In 2016, she was being treated with nivolumab to maintain remission at another hospital. A few days after the first treatment, she developed diarrhea and a rash on both lower shins, but no workup or intervention was done at the time.
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Explore This IssueSeptember 2018
Two weeks later, the patient received her second cycle of nivolumab, with immediate worsening of the pretibial rash (see Figure 1). Seven days after that infusion, she presented at our institution with generalized fatigue, weakness and syncope. On initial evaluation, she was found to be bradycardic with a heart rate of 33 beats per minute. An electrocardiogram showed third-degree atrioventricular block. Laboratory data were remarkable for troponin levels of 27.3 ng/L (upper limit of normal [ULN] <0.6 ng/L]), creatine kinase (CK) levels of 6,322 IU/L (normal = 42-284 IU/L), CK-MB levels of 250 ng/dL (ULN<5.0 ng/dL), ALT levels of 182 u/L (normal = 4–36 IU/L) and AST levels of 247 u/L (normal = 13–39 IU/L).
The patient became hemodynamically unstable, and an emergent pacemaker was implanted. Her symptoms improved. Echocardiography revealed mild concentric left ventricular hypertrophy, mild mitral regurgitation, mild pulmonary hypertension and an ejection fraction of 55–60%. Cardiac catheterization showed multivessel disease that was stable when compared to results from the prior year. The cardiac catheterization excluded acute ischemic disease as the cause of the heart block, and no stent was placed. She received intravenous fluids. Her CK and troponin levels dropped to 3,000 IU/L and 16 ng/L, respectively. She also developed atrial fibrillation.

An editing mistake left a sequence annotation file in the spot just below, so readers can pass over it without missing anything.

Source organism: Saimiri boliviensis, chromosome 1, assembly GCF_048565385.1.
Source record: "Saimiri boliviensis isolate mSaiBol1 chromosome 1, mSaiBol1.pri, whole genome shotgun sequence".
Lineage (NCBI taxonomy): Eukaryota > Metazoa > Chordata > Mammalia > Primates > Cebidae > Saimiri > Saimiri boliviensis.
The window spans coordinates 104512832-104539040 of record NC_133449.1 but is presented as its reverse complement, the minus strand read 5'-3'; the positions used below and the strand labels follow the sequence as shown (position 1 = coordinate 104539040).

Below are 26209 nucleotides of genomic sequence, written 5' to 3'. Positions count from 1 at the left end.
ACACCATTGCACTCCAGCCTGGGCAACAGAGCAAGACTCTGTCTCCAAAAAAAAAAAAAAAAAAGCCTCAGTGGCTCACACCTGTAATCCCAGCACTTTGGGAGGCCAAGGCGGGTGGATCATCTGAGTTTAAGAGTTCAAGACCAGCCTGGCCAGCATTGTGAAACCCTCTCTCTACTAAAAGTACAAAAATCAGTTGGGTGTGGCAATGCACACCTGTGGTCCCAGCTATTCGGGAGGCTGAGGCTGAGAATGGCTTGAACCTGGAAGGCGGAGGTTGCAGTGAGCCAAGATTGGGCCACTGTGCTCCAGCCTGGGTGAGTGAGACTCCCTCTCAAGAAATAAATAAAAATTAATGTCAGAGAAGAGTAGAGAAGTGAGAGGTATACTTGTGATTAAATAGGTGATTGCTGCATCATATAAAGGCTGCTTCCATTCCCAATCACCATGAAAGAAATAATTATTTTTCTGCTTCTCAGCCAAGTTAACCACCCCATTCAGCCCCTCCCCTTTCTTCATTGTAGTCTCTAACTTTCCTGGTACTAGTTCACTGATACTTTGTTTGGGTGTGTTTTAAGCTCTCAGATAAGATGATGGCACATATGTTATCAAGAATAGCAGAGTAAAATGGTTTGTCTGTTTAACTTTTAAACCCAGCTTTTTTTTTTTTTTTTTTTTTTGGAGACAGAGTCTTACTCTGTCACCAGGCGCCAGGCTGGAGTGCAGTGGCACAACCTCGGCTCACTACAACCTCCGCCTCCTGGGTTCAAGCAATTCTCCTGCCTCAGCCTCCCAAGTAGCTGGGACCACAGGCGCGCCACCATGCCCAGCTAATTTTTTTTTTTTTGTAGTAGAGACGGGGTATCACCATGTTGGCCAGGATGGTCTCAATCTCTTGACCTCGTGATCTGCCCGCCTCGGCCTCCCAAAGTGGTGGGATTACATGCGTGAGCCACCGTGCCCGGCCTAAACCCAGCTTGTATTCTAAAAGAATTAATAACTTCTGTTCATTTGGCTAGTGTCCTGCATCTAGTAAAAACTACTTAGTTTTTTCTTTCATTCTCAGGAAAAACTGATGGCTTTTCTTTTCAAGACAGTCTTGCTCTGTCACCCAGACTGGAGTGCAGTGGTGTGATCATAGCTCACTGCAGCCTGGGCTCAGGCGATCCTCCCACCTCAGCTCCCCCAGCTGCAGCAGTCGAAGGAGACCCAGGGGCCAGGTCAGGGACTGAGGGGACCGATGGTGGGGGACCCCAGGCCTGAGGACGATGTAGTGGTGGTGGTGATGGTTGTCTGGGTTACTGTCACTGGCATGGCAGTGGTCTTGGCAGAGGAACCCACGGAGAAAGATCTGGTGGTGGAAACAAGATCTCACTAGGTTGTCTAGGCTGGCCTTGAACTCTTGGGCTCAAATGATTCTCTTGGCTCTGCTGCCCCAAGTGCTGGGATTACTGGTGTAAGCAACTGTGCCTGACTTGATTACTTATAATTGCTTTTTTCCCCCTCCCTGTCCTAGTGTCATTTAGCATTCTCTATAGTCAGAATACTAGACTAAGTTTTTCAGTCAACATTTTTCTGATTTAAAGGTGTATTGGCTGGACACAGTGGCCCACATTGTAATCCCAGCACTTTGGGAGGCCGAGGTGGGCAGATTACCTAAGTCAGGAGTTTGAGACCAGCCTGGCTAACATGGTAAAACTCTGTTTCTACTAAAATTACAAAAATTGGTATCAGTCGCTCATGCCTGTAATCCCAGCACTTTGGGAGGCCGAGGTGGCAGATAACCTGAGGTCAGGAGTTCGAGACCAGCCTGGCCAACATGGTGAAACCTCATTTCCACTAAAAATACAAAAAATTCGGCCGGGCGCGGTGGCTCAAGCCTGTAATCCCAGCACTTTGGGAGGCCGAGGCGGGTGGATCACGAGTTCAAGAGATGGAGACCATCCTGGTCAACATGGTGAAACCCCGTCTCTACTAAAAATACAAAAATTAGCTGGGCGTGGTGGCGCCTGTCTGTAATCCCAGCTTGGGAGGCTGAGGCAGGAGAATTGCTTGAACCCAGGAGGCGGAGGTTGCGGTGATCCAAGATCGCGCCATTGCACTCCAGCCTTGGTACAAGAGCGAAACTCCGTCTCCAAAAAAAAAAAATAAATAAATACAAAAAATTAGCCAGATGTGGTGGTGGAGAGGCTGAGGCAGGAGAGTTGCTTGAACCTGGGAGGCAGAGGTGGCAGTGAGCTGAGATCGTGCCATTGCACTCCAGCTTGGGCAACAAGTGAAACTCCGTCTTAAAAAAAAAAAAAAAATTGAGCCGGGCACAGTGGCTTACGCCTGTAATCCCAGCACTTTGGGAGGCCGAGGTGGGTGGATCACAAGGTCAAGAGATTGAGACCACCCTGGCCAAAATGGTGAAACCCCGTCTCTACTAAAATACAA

While the patient was hospitalized, she developed right eyelid droop and generalized weakness. A neurology assessment confirmed ptosis and 1 mm pupil asymmetry without other neurologic findings. Acetylcholine receptor antibody tests, and brain and spine imaging were negative. The working diagnosis was nerve infarct, aneurysm or myasthenia gravis.
The patient was prepared for discharge with a diagnosis of rhabdomyolysis and ischemia in the setting of cardiac hypoperfusion, and she was scheduled for outpatient cardiology and neurology follow-up. She was taken off the statin.
The patient returned to the hospital one week later with sudden onset shortness of breath, inability to clear phlegm, dysphagia, dysphonia and proximal upper and lower extremity muscle weakness and pain. She was unable to sit up in bed or stand. Prior to this, she had been walking two miles daily for exercise.
Laboratory analysis showed her cardiac and liver markers were still elevated and had actually been rising since her hospital discharge one week earlier: CK of 5,029 IU/L, CK-MB of 275 ng/dL, troponin of 6.2 ng/mL, ALT of 422 u/L and AST of 421 u/L.